MN: Going forward, how do you think those challenges should be addressed?

NM: Our recapitalisation exercise is still giving us hope — it is still ongoing. We have the negotiations going on and we believe that the only way to circumvent the issue of our old equipment is to recapitalise, as this will allow us to rehabilitate the tracks and other equipment; and to even get new systems for us. So we believe the recapitalisation route is the way to go. So we expect that should this deal be closed, we should be much hopeful and be able to progress in terms of reviving equipment and our system. Then when it comes to the issue of failing to get excess business, this is again the same issue where we are saying we need more equipment and resources. We need more wagons. Yes, our teams are working on refurbishing wagons, but that’s not enough. In the long-term, we expect to even get these coaches so that we can fulfil any business and customer demands.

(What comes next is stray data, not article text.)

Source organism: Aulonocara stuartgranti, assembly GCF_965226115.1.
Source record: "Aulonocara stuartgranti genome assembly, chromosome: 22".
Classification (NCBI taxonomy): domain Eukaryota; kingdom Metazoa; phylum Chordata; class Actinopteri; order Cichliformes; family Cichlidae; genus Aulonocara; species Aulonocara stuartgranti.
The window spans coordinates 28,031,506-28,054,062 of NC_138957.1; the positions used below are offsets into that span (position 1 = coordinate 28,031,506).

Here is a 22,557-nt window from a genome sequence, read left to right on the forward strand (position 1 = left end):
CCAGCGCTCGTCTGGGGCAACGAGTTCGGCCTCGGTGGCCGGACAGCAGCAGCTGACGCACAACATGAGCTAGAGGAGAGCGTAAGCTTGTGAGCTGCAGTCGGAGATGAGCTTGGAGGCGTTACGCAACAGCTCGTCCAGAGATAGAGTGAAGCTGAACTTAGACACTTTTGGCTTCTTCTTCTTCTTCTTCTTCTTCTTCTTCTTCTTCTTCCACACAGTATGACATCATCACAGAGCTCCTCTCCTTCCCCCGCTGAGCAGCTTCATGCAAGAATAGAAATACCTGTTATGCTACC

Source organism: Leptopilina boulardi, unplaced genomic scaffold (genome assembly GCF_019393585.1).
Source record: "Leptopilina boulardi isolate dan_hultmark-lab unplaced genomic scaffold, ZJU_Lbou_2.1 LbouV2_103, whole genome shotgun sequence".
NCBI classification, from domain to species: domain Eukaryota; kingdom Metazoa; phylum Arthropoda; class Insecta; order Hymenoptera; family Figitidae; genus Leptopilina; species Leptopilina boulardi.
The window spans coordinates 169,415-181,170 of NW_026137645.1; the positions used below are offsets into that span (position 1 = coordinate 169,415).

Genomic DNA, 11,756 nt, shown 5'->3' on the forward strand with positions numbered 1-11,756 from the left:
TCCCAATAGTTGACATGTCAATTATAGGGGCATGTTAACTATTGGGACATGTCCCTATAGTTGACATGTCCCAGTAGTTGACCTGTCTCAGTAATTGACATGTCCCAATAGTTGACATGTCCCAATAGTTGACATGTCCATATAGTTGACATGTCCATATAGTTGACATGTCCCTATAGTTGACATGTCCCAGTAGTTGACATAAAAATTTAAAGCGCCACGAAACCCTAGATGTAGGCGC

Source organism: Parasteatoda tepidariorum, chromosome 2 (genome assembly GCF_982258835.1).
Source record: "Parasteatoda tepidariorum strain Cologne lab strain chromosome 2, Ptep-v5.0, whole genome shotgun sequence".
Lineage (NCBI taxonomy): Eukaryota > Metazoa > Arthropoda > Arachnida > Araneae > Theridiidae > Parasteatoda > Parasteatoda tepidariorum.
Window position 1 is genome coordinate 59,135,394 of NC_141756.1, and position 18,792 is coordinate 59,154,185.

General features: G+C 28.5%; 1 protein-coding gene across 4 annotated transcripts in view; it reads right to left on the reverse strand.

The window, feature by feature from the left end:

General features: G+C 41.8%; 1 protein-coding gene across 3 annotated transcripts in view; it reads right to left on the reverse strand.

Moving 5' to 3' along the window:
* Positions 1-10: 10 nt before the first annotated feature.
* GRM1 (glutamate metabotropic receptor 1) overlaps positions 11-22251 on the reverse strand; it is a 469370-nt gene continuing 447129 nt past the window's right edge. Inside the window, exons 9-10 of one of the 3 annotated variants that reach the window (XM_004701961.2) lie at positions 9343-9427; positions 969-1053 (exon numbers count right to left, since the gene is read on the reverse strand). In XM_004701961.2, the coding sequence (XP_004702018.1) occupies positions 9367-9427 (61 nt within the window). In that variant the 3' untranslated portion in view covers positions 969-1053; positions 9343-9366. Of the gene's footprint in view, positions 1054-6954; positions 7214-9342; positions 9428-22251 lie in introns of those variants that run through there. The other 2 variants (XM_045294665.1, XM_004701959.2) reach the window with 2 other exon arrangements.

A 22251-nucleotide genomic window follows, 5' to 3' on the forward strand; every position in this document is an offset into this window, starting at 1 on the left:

MN: Ideally, for you to operate at full capacity, how many wagons do you need?

NM: At one time, we used to have over 2 000 to 3 000 wagons. I think we need to go back to those figures or even more so that we can fully capacitate the economy. You will also see that right now, if you look at the economic system in Zimbabwe, the transport sector is struggling to carter for the transporting of commuters. Right now, the government is looking to NRZ for capacitation, but again we don’t have enough resources. We have only managed to put a train on the Cowdray Park City route and it’s not enough for Bulawayo. People still expect us to put a train at Emganwini and Cement Siding, but because of constraints in terms of resources, we can’t do that. We also have the Passengers’
Association of Zimbabwe which is calling for us to put “freedom trains” from Ruwa and Mabvuku to town, but we can’t do that at the moment because our fleet is limited. Right now, our teams are working on refurbishing some of the old coaches so that if we get enough of those, we can try and see which route we can service. Then again in terms of economic volatility, we are just like in the same situation like everyone else. Our hope is that we have a stable economic playground and pricing system and once we have that, I think we shouldn’t have problems.

MN: How many tonnes of freight are you targeting to move in 2019? How about revenue?